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Published: Fri, 02 Feb 2018
The UK Should Have A Written Constitution
At present in Britain we have no written constitution, but instead a collection of laws and customs which govern our political system. Along with Israel, we are one of only two democracies in the world not to have a written constitution.
The Constitution is a set of rules which governs the actions of government ensuring that they are lawful. It implies something far more important than the idea of legality which requires official conduct to be in accordance with prefixed rules. More importantly, a constitution will vary with society. This essay considers both sides of the arguments in order to reach a judgment on the issue.
One of the most important arguments to consider is the fact that enshrining our constitutional laws and customs in one document would provide clarity for those working within the system and for those who wished to scrutinise it.
Another argument in favour of a written Constitution is Checks and balances. At the moment our judiciary is relatively weak in its ability to act as a check against parliament. A written constitution would increase its power.
Many people believe that at present, if a party has a majority in the House of Commons they can change our constitution. An example of this is Blair’s reform of the House of the Lords. He was able to completely change half of our legislature without a referendum or other means of checking consensus. A written constitution would act as a safeguard as it would make it difficult to change. For example you would have to have a 2/3 majority in both houses or it would have to be passed by referendum.
A further argument for a written constitution is Protection from extremists. A written constitution would offer protection if an extremist came to power and wanted to disregard democratic procedures.
Moreover, without a written constitution, the UK has no Bill of Rights to protect its citizens from an over powerful state. The existing Human Rights Act provides only weak protection, with judges only able to rule that new laws are “non-compliant” with the Act – the government can ignore such rulings if it wishes. The Human Rights Act can easily be (and has been) amended by a simple majority in both Houses of Parliament. A written constitution with a proper Bill of Rights would provide much stronger protection for the rights of the citizen.
It is a clear fact that Britain has survived very well until now with an unwritten constitution. The public is not clamouring for a written constitution because it does understand the conventions which govern political procedure.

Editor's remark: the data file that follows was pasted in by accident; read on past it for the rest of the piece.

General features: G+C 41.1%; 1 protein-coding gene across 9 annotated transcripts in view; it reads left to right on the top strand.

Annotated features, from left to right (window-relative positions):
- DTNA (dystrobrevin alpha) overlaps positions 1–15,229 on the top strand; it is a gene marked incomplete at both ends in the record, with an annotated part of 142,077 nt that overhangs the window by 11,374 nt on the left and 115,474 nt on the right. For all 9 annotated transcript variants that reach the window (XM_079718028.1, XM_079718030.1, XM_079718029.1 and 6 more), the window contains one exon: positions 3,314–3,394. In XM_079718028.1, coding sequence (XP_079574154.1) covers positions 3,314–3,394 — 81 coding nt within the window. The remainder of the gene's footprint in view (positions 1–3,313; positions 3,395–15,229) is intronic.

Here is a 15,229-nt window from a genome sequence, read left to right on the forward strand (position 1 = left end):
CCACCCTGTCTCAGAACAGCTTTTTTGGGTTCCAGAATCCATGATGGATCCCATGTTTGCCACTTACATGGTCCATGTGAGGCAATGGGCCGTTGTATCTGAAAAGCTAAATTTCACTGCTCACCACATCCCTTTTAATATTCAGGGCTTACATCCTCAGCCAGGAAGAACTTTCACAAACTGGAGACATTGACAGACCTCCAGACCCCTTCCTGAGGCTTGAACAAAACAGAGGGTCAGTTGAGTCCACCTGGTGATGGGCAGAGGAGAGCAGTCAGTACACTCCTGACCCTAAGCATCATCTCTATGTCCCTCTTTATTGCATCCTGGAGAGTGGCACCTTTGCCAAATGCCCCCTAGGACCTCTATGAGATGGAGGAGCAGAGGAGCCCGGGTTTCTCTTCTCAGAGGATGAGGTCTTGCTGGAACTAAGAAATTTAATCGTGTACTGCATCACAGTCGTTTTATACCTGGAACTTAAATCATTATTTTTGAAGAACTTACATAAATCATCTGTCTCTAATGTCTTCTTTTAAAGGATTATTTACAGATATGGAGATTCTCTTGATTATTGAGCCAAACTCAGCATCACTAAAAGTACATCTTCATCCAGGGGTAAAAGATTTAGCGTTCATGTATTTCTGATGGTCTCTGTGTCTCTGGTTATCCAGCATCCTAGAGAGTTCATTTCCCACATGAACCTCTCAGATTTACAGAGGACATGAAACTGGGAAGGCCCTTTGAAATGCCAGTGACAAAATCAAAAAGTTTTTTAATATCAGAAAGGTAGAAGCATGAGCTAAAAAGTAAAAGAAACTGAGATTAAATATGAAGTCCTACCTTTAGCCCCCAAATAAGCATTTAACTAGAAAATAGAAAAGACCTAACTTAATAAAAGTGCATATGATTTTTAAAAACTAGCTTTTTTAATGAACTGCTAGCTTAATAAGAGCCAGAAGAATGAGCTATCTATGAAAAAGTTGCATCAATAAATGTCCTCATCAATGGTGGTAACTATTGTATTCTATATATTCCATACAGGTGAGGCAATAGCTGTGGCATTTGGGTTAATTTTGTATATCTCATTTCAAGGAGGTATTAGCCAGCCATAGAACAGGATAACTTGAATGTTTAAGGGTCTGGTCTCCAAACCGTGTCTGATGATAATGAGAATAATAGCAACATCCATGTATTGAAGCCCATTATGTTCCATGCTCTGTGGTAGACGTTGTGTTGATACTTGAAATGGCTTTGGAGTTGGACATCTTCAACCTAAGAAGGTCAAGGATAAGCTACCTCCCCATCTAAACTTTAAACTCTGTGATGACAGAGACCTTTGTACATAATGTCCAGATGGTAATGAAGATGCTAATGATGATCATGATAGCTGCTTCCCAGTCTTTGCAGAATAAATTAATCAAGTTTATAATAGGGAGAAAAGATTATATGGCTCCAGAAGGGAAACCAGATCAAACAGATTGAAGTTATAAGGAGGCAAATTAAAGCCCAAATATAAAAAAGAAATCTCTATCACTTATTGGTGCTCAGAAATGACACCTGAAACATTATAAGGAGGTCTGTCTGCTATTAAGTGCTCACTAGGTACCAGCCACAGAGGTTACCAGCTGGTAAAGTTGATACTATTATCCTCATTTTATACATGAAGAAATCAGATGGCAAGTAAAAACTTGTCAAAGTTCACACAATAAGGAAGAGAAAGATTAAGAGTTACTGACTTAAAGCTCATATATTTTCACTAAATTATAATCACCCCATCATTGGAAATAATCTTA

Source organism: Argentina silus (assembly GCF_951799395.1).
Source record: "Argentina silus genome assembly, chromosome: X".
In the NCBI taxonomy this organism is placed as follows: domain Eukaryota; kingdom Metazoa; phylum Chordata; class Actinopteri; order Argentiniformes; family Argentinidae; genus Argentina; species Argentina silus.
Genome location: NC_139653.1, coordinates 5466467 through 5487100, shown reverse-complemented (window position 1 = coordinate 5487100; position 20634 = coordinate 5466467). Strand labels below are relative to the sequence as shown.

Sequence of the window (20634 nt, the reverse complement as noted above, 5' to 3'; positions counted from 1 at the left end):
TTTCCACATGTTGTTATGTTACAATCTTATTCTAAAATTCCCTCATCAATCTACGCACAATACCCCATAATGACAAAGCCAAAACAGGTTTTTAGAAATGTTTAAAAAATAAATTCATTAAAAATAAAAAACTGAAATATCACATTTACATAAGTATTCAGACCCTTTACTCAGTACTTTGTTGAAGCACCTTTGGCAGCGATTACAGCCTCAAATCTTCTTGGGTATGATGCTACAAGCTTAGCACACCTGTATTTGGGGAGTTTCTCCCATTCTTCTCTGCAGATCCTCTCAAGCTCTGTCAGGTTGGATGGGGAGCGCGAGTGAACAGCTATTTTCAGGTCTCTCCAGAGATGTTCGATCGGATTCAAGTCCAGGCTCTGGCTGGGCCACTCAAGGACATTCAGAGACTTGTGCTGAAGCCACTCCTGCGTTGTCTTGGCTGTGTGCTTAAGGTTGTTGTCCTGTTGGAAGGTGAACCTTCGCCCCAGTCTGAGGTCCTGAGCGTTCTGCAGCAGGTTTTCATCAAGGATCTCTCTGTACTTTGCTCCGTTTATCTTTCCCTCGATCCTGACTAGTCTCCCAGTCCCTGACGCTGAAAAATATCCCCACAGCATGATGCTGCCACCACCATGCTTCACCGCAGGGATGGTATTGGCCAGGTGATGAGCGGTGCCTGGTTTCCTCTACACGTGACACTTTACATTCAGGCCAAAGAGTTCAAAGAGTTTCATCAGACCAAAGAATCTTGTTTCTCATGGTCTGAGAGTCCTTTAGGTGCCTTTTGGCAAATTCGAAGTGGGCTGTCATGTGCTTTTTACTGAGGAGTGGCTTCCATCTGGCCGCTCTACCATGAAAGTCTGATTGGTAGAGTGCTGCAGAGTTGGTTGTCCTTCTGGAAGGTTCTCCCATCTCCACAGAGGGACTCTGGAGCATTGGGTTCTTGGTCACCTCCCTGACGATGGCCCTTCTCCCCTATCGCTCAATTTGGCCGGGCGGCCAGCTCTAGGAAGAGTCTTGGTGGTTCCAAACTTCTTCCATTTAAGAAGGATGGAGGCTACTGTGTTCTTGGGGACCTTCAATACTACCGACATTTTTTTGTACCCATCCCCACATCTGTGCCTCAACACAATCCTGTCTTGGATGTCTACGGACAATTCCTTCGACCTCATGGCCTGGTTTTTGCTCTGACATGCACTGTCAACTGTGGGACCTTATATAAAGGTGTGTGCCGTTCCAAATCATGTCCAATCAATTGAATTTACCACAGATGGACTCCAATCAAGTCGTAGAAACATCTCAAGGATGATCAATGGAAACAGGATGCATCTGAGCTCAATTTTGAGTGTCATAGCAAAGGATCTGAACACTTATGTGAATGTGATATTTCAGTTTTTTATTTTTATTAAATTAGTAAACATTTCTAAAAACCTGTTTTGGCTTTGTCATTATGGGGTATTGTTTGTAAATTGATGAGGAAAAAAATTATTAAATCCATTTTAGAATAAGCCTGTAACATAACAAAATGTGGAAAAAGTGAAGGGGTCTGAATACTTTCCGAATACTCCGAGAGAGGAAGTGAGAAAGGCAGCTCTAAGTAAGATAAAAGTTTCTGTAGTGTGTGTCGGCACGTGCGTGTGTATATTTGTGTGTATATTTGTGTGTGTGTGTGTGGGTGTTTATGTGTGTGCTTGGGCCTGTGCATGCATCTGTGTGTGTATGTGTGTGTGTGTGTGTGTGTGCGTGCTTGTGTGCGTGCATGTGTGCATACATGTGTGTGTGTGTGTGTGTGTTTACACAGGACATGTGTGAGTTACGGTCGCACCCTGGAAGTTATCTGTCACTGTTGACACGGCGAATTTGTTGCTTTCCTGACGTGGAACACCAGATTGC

Looking at things from another perspective as to why the United Kingdom’s Constitution should remain unwritten lies in the doctrine of Parliament Sovereignty. Parliament is supreme and can make or break laws. No parliament can bind its successors or be bound by its predecessors. If the UK were to adopt the notion of having a written constitution then this doctrine would be totally pointless and would not be able to execute itself as it has done it in the past for the reason that written constitutions are ruled upon by judges. In Britain our judges are unelected and it is therefore undemocratic to take power away from our elected representatives and give it to judges who tend to be quite reactionary.
One of the benefits of the current system is its flexibility. If they have a political mandate from the people, the government can reform the constitution, as with the example of the House of Lords. If it is necessary to have a two third majority in both houses, this measure would never have been passed; neither would devolution. In countries like the USA, it is nearly impossible to change their constitution. How do we know that what is best for us now will still be best in a hundred years time?
It is a fact that the UK is a unitary state with Parliament sitting at Westminster being the only body competent to legislate for the UK and all laws in the UK including laws relating to the constitution may be enacted, repealed or amended by the Queen in Parliament. There is no specific procedure for changing the law, that is, very important law can be changed by simple majority. This simply means that the decision making process is not muted in any way by past legislation.
Outside of these obvious points, the fact that the United Kingdom has an unwritten constitution has caused concern since there is no one document that stands alone but this is what makes it so unique. It has somehow managed to function quite efficiently and past the tests of time in being a long lasting system of governance. Where concerns arise, the nature of this unwritten constitution has proved to iron out itself and work quite nicely.
As was mentioned earlier, every constitution will vary with society. The UK has had long-established doctrines, principles and codes of conduct that are embedded in the minds and hearts of its people. It has made the society into what it is today and above all the obstacles faced (as in every other system, whether the constitution is written or unwritten) they have managed to develop one of the best legal systems in the world and have an excellent system of governance.
Many people believe that the system of an unwritten constitution works and works well. It has been created throughout the years that have seen the UK grow into what is today. It has been developed based on not only great events but great minds of the region giving it a distinct flavor of pride. Nothing is like its kind and it is definitely functional. With that in mind one must ask himself, “Why should I fix that which is not broken”?
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